Wild fruit, big punch

Wild fruit, big punch

ROMA – If you are interested in what future drinks of the 21st century will taste like, look no further than the National University of Lesotho (NUL), a hub of new ideas.

That is a place where Tšoana Ntlatlapa and her supervisor, Dr Emmanuel Tanor, have just studied wild fruits of local Scolopia Mundii (qoqolosi) for application in soft drinks.
But first, listen to how the fruits do their magic.

First the berries start as green. Over time they turn yellow. And ultimately, they turn gold. In their golden state, they easily beat the delicacies of King Nebuchadnezzar of Ancient Babylon.

“We tested the nutritional content of qoqolosi fruits and we were pleased to realize that it is comparable to normal fruits,” Ntlatlapa says.
“Plus the fruits can make for an exceptionally tasty drink.”

But few people know little, if anything, about qoqolosi, scientifically named scolopia mundii. Yet it is one of the most amazing trees Lesotho is endowed with.
Scientists call it “scolopia mundii,” a Southern African tree of the Salicaceae family. Never mind what on earth that means!
While it is popularly known as qoqolosi in Lesotho, this little studied tree is also known in the region as Bergasaffran, mountain saffron, red pear, klipdoring and a South African tree number 496, according to Ntlatlapa.

Actually, it inherits its scientific name from Ludwig Leopold Mund (1791-1831), a German Prussian pharmacist and a plant collector.
Very few places in Lesotho, notably Ha-’Mamathe and Roma, still boast the presence of this tree in significant quantities.
But there is something extraordinary about this amazing tree.

It gives birth to amazingly unique fruits, wild berries, the taste of which is unrivalled.
When Dr Tanor visited the place at Ha-’Mamathe, he hardly knew that he would come back with such a tasty fruit.
Since then, he worked with Ntlatlapa as a research assistant to learn more about it.

According to the locals, the people of Ha-’Mamathe have been eating fruits from this tree, along with those from halleria lucida (mabetsa), from time immemorial.
“It is almost a ritual passed faithfully down the generations,” said one interviewee at Ha-’Mamathe who grew up eating the fruits.

In his observation, Ha-’Mamathe residents, young and old, enjoy mabetsa in December and January and Qoqolosi in April and towards May.
“It is quite a treat,” the interviewee disclosed when asked about the taste of qoqolosi fruits.  “When they are golden, you can’t have enough of them.”

But you don’t have to wait for them to turn gold.  According to the locals, “it is not uncommon to see branches full of yellow fruits on top of roofs in Ha-’Mamathe.”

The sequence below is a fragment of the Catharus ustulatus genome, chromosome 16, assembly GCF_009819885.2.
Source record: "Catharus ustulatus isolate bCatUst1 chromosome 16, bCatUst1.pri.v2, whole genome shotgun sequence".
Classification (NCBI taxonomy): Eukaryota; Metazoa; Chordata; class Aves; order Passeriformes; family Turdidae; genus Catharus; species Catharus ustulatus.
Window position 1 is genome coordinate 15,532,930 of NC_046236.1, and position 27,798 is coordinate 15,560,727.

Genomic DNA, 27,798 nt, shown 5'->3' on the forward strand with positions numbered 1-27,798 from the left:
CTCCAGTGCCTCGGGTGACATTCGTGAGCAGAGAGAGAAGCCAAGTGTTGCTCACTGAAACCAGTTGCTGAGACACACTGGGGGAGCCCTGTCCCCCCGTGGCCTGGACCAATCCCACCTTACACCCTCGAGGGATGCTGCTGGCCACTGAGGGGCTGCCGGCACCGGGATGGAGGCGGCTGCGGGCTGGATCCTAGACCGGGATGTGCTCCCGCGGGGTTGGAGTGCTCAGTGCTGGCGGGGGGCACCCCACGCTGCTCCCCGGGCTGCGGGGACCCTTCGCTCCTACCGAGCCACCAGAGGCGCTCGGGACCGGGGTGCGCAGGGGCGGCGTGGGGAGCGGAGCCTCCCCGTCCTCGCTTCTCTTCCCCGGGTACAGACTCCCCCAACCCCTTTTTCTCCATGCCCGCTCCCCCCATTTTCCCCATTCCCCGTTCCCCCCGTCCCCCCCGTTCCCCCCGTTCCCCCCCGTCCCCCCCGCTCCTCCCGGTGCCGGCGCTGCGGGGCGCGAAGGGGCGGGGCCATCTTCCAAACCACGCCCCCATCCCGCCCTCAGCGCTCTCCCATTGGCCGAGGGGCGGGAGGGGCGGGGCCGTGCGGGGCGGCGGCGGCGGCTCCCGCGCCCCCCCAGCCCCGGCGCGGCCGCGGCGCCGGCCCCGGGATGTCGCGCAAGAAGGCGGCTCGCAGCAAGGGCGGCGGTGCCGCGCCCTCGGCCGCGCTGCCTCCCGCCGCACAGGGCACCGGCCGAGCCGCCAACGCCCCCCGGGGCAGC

For some reason, the locals think that harvesting the fruits when they are still yellow and gently placing them on roof-tops speeds up their ripening rate, in which case they turn gold and delicious quickly.

It is this provocative taste that got Ntlatlapa into action.  Like anyone who has tasted the fruits for the first time, Ntlatlapa could not help but be flabbergasted by the lost opportunity.
How come there is a tree that is found in so much of Southern African, which happens to have so tasty fruits, yet it is not yet commercialised?
Why don’t we have qoqolosi plantations in Lesotho and elsewhere?

Now, the NUL is no longer a place where people theorise about this without action.
The attitude of the present generation could not be more in line with Melanie Pinola’s attitude: “Inspiration is for amateurs — the rest of us just show up and get to work.”
So the appeal of qoqolosi was already doing rounds in Ntlatlapa’s mind.

Along with her supervisor, Dr Tanor, they decided to examine the fruits.  But not for the sake of examining them (therein lies the secret, you see, gone are the days when we used to study for the sake of studying).

They analyzed the nutrition and looked into vitamin C, carbohydrates, lipids, protein, fibre, minerals and water content.
They even examined antinutrients such as alkaloids, flavonoids, oxalates, saponins, and phytates to find the fruits’ suitability as a diet.

And they came out convinced that while the fruits might as well beat the rest in taste, their nutrition was pretty much comparable to other common fruits.
They did not stop there, they actually made a refreshing drink out of the fruits.

And here is Ntlatlapa’s advice: “Let’s know more about this tree and let’s find if we can commercialize it. It is already here, growing in our land. Why not make use of it?”


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